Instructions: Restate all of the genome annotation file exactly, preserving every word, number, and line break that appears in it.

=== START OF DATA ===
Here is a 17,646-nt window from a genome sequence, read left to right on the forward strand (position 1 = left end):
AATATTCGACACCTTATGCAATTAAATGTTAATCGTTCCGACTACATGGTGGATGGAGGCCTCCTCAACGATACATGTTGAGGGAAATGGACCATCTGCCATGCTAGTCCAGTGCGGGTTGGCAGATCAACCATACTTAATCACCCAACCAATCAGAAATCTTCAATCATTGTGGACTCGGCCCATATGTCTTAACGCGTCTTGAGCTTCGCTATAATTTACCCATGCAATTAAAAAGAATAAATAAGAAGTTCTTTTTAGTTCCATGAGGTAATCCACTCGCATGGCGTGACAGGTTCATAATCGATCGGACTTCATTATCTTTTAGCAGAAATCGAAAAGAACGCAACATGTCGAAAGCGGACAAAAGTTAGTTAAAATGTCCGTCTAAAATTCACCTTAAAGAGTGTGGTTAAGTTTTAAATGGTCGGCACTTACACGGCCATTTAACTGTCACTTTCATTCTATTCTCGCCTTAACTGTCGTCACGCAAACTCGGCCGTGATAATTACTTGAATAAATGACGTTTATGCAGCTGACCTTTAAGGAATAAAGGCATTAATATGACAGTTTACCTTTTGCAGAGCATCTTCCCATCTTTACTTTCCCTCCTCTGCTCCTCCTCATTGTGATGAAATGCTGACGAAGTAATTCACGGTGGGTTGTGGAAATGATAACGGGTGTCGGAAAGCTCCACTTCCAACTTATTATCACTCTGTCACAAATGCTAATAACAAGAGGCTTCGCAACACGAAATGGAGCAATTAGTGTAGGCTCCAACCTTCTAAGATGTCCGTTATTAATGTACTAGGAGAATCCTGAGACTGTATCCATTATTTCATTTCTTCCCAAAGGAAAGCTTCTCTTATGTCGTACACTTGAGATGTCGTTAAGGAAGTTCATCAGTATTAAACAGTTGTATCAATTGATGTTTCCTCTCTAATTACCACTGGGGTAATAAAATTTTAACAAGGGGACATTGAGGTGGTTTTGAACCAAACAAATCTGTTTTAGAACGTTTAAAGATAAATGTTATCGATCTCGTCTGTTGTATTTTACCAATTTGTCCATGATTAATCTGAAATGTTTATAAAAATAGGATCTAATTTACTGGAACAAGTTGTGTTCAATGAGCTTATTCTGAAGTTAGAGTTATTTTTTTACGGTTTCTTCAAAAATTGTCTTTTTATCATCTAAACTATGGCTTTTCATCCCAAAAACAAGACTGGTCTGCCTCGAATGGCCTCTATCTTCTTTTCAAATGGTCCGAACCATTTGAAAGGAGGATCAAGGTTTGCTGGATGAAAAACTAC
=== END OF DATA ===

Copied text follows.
Here is a 17,646-nt window from a genome sequence, read left to right on the forward strand (position 1 = left end):
AATATTCGACACCTTATGCAATTAAATGTTAATCGTTCCGACTACATGGTGGATGGAGGCCTCCTCAACGATACATGTTGAGGGAAATGGACCATCTGCCATGCTAGTCCAGTGCGGGTTGGCAGATCAACCATACTTAATCACCCAACCAATCAGAAATCTTCAATCATTGTGGACTCGGCCCATATGTCTTAACGCGTCTTGAGCTTCGCTATAATTTACCCATGCAATTAAAAAGAATAAATAAGAAGTTCTTTTTAGTTCCATGAGGTAATCCACTCGCATGGCGTGACAGGTTCATAATCGATCGGACTTCATTATCTTTTAGCAGAAATCGAAAAGAACGCAACATGTCGAAAGCGGACAAAAGTTAGTTAAAATGTCCGTCTAAAATTCACCTTAAAGAGTGTGGTTAAGTTTTAAATGGTCGGCACTTACACGGCCATTTAACTGTCACTTTCATTCTATTCTCGCCTTAACTGTCGTCACGCAAACTCGGCCGTGATAATTACTTGAATAAATGACGTTTATGCAGCTGACCTTTAAGGAATAAAGGCATTAATATGACAGTTTACCTTTTGCAGAGCATCTTCCCATCTTTACTTTCCCTCCTCTGCTCCTCCTCATTGTGATGAAATGCTGACGAAGTAATTCACGGTGGGTTGTGGAAATGATAACGGGTGTCGGAAAGCTCCACTTCCAACTTATTATCACTCTGTCACAAATGCTAATAACAAGAGGCTTCGCAACACGAAATGGAGCAATTAGTGTAGGCTCCAACCTTCTAAGATGTCCGTTATTAATGTACTAGGAGAATCCTGAGACTGTATCCATTATTTCATTTCTTCCCAAAGGAAAGCTTCTCTTATGTCGTACACTTGAGATGTCGTTAAGGAAGTTCATCAGTATTAAACAGTTGTATCAATTGATGTTTCCTCTCTAATTACCACTGGGGTAATAAAATTTTAACAAGGGGACATTGAGGTGGTTTTGAACCAAACAAATCTGTTTTAGAACGTTTAAAGATAAATGTTATCGATCTCGTCTGTTGTATTTTACCAATTTGTCCATGATTAATCTGAAATGTTTATAAAAATAGGATCTAATTTACTGGAACAAGTTGTGTTCAATGAGCTTATTCTGAAGTTAGAGTTATTTTTTTACGGTTTCTTCAAAAATTGTCTTTTTATCATCTAAACTATGGCTTTTCATCCCAAAAACAAGACTGGTCTGCCTCGAATGGCCTCTATCTTCTTTTCAAATGGTCCGAACCATTTGAAAGGAGGATCAAGGTTTGCTGGATGAAAAACTAC